Friday, September 30

Killers: Have You Ever... ? x Would You Ever...?

This movie did not meet my expectations, but this scene is perfect for contrasting the use of have you ever x would you ever.

I. Check the items with the activities that you have already done at least once in your life time.

1. swim in the ocean
2. buy a new dress (shirt) to go on a first date
3. go snorkling
4. sail on a yacht
5. fight with a stranger
6. give or receive flowers on a first date
7. lie on the first date
8. hide from your parents in a public place

II. Watch the segment and check who performs the activities above, the guy or the girl.

III. Ask a partner the following questions.

Follow the pattern:

S1 - Have you ever … (swum in the ocean)?
S2 - Yes, I have.


S1 - Have you ever swum in the ocean?
S2 - No, I haven't.
S3 - Would you ever swim in the ocean?
S2 - Yes, I would / Sure, I would / No, never.

The Roaring Twenties (Raoul Walsh, 1939)

It takes one hell of a star to embody an entire decade, but Jimmy Cagney moves through The Roaring Twenties with such energy that the title might as well refer to his character. Raoul Walsh's gift for mixing huge, meaty setpieces, and moods with economic staging fits Cagney's brand of spare, raw grandeur perfectly. Together, the two present a profoundly cynical view of the decade retroactively seen as the glory days upon the onset of the Depression. The Roaring Twenties exposes the grim naïveté beneath that view as mercilessly as it undermines the fresh-faced pluck of Eddie Bartlett (Cagney), who returns from WWI expecting a hero's welcome and instead finds a society in chaos.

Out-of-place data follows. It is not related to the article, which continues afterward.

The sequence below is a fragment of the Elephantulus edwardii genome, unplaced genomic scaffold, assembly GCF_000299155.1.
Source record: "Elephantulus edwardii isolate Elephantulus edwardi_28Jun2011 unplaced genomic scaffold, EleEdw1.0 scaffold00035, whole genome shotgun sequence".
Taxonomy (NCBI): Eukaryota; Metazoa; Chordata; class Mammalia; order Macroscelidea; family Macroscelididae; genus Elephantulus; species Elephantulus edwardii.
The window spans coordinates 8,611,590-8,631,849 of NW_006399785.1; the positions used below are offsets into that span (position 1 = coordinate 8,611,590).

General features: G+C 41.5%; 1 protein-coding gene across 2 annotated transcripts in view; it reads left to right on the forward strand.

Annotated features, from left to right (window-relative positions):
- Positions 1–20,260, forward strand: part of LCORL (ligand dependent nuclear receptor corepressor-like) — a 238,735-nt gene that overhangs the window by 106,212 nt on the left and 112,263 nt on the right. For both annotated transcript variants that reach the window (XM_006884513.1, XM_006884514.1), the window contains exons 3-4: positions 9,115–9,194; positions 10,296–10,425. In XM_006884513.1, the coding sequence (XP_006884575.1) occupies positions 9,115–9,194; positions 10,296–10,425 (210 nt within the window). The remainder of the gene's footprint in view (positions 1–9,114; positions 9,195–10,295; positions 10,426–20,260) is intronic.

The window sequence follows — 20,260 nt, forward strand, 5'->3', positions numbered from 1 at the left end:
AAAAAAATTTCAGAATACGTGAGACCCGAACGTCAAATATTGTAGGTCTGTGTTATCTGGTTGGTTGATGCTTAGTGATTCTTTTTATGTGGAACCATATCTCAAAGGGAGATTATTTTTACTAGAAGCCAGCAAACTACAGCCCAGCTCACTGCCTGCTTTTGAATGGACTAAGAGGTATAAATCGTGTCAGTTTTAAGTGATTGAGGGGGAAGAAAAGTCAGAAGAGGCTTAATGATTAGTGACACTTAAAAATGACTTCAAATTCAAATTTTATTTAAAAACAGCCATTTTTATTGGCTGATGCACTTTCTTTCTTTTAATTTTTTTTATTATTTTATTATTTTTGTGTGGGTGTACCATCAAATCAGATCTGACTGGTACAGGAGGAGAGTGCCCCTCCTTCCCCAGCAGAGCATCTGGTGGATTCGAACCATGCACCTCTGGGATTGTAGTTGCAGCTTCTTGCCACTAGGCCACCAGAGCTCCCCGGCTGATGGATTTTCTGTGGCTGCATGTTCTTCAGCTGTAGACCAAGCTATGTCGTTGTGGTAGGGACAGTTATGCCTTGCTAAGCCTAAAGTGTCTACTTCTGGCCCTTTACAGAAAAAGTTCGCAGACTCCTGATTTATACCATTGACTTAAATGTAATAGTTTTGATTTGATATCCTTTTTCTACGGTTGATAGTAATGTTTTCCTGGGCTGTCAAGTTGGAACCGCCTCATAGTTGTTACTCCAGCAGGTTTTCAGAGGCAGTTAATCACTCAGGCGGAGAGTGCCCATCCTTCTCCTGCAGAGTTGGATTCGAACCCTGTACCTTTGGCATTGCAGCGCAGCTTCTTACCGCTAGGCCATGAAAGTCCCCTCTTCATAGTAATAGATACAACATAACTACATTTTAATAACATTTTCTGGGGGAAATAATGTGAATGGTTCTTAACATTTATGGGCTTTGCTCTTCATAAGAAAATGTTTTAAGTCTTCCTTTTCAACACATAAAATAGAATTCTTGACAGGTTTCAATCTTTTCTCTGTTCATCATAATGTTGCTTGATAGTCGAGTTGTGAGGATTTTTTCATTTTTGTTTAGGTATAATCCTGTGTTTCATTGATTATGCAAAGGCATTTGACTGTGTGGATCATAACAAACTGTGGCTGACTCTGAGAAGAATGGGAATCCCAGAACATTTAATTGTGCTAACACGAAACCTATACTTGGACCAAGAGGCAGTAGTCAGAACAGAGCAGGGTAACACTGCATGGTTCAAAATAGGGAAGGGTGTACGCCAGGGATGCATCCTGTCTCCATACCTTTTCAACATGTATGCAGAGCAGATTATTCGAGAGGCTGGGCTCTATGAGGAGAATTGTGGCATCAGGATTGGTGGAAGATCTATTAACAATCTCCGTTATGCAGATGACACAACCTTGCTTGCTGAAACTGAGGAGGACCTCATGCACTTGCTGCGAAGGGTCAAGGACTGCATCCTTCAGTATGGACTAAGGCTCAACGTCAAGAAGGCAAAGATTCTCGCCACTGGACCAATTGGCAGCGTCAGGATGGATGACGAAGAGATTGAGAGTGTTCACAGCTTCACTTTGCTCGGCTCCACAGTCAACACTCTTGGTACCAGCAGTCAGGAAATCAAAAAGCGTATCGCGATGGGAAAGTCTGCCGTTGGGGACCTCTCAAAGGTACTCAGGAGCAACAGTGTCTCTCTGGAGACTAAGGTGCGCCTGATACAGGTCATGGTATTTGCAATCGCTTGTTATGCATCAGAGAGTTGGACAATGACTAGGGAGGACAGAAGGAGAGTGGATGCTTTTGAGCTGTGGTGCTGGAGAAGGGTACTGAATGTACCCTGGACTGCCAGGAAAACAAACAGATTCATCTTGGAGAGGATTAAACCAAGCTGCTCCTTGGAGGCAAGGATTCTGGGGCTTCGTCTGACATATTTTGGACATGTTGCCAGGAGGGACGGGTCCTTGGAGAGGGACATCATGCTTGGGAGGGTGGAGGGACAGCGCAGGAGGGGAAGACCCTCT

The Roaring Twenties plays by gangster movie rules, complete with stern, almost newsreel-like narration, clipped dialogue and sleazy views of the underworld. Nevertheless, it also works as a people's history of the '20s, digging beneath the glitzy surface of pre-crash society to see how the only people who were having a good time during the period were criminals, and even they soon suffered collapse.

Walsh opens in grand fashion with a recreation of the final days of WWI, American soldiers running for the nearest cover as shells and bullets fly around them. Eddie dives into a trench and lands on a grouchy soldier named George Hally (Humphrey Bogart), and soon the two meet Lloyd Hart (Jeffrey Lynn), the kind angel to George's darker presence. Bogart clearly has a handle on his screen presence by this point, filling George with such acid it's a wonder his own blood doesn't melt through his flesh, but there is also an intense, crippling fear under his menace that will surface late in the film. Walsh's punchy staging and the clever bluntness of the script digs into the absurdity of the war, evident even to the Americans who entered the conflict near the end: George runs afoul of an officious sergeant he recognizes as a thug who used to steal from his father's shop, but the stocky man can now boss George around based on a codified ranking of human worth. When the armistice is signed, George darkly alludes to carrying his machine gun home with him.